Perhaps no dish is more associated with Basque barbequing than the txuleta. I referenced the txuleta in the previous post on pintxos, but it is deserving of more than a momentary mention. A txuleta is a beef chop, and in the Basque region almost certainly comes from local cows that graze on green grass for upwards of 10 years before meeting their maker.


As Arguinzoniz is the master of the grill, he is also master of the txuleta. Seasoned I think only with salt, the distinctive earthy, meatier-than-meat flavor of mature Basque cattle was unadulterated. Though every dish at Extebarri celebrates simplicity, the txuleta was probably the purest expression of Basque grilling.

A similarly incomparable dish was the supple and subltey smokey gambas, which were simply the best shrimp I’ve ever eaten.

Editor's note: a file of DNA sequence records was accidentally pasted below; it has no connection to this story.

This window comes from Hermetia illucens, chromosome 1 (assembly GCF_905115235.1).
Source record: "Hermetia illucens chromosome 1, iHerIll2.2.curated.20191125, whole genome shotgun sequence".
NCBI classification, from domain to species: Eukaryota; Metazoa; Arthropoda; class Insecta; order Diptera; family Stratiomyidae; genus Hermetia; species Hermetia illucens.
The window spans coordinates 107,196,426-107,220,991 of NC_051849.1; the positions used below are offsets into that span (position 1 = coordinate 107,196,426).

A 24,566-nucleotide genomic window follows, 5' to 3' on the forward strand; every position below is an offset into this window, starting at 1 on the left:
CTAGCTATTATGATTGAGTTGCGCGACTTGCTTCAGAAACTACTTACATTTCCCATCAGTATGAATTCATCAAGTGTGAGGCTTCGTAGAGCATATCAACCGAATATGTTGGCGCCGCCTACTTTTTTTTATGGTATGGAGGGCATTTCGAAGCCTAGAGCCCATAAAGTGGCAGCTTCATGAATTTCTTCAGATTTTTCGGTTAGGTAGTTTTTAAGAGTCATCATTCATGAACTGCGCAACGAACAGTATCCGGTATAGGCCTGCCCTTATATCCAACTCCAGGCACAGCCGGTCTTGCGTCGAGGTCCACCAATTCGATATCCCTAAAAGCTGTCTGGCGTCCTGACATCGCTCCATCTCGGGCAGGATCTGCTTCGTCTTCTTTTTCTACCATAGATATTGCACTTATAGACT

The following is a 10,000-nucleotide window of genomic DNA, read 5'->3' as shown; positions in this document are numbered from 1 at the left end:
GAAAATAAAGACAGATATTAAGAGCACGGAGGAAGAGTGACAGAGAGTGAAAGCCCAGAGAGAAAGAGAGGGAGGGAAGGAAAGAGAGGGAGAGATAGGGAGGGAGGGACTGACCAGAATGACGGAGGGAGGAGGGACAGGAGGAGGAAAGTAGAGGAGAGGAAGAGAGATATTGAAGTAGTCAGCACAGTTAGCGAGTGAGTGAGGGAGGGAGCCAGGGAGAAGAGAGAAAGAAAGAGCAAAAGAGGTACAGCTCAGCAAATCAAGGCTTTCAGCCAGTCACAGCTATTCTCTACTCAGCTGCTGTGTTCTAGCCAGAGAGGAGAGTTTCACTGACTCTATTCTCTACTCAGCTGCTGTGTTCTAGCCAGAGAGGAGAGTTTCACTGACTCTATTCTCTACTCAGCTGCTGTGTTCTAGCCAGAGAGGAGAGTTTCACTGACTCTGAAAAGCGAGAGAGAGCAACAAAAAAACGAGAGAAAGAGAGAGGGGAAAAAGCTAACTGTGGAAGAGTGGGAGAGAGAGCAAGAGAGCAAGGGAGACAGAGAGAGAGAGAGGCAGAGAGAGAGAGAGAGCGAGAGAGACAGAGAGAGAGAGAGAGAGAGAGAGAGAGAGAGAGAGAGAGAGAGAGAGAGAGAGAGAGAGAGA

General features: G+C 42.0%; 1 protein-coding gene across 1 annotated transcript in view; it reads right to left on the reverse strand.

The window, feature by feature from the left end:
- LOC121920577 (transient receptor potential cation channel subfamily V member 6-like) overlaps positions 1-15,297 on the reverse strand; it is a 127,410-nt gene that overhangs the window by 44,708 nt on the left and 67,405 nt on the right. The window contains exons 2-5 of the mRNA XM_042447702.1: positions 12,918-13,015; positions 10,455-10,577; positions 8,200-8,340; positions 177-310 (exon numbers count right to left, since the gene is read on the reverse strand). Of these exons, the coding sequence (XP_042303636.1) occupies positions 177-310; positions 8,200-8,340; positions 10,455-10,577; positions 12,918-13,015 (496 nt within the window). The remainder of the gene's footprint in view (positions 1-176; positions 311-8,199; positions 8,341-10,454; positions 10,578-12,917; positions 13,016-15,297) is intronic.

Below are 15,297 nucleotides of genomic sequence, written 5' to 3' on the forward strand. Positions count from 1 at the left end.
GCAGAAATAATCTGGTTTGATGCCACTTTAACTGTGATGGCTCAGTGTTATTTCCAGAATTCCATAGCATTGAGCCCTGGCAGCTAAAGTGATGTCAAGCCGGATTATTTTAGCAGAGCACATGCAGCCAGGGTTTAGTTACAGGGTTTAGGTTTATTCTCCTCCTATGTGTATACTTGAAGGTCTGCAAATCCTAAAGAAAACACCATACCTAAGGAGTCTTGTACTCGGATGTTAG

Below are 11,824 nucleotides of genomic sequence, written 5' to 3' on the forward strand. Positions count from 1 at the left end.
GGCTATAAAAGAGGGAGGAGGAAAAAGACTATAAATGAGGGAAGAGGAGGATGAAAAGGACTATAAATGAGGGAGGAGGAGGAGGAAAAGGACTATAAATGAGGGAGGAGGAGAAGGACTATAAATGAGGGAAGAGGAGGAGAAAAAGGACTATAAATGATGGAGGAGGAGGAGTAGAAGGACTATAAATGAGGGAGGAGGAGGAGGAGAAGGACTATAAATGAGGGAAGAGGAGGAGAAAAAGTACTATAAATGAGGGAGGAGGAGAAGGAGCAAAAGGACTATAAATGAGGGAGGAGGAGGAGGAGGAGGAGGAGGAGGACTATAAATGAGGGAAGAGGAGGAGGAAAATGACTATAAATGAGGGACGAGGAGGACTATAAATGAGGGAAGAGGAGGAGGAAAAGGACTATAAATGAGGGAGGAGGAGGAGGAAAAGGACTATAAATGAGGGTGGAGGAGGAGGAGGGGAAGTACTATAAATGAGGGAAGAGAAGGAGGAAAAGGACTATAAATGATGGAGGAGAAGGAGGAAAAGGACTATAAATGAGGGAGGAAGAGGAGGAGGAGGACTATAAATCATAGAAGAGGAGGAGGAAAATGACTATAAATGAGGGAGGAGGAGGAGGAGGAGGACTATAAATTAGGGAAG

There are so many top restaurants to choose from in northern Spain, and time and budgets are limited. If anyone is facing the same challenge I was in making reservations, perhaps the notes below will help you out.

In summary:

Azurmendi – beautifully located restaurant that is part science museum. Offers more than a tasting menu and I thought was the most creative.
Legina Auzoa, s/n, 48195 Larrabetzu, Vizcaya, Spain
+34 944 55 83 59

Asador Extebarri – quiet, serene, and more casual setting. Unique for the menu’s complete deference to the grill and the best value for money.
San Juan Plaza, 1, 48291 Atxondo, Bizkaia, Spain
+34 946 58 30 42

Arzak – a timeless powerhouse of haute Basque cuisine. Very good, but a bit fussy. 20-40% more expensive than Azurmendi and Extebarri (though on par with Mugaritz and Berasategui).
Av Alcalde Elósegui, 273, 20015 San Sebastián, Guipúzcoa, Spain
+34 943 27 84 65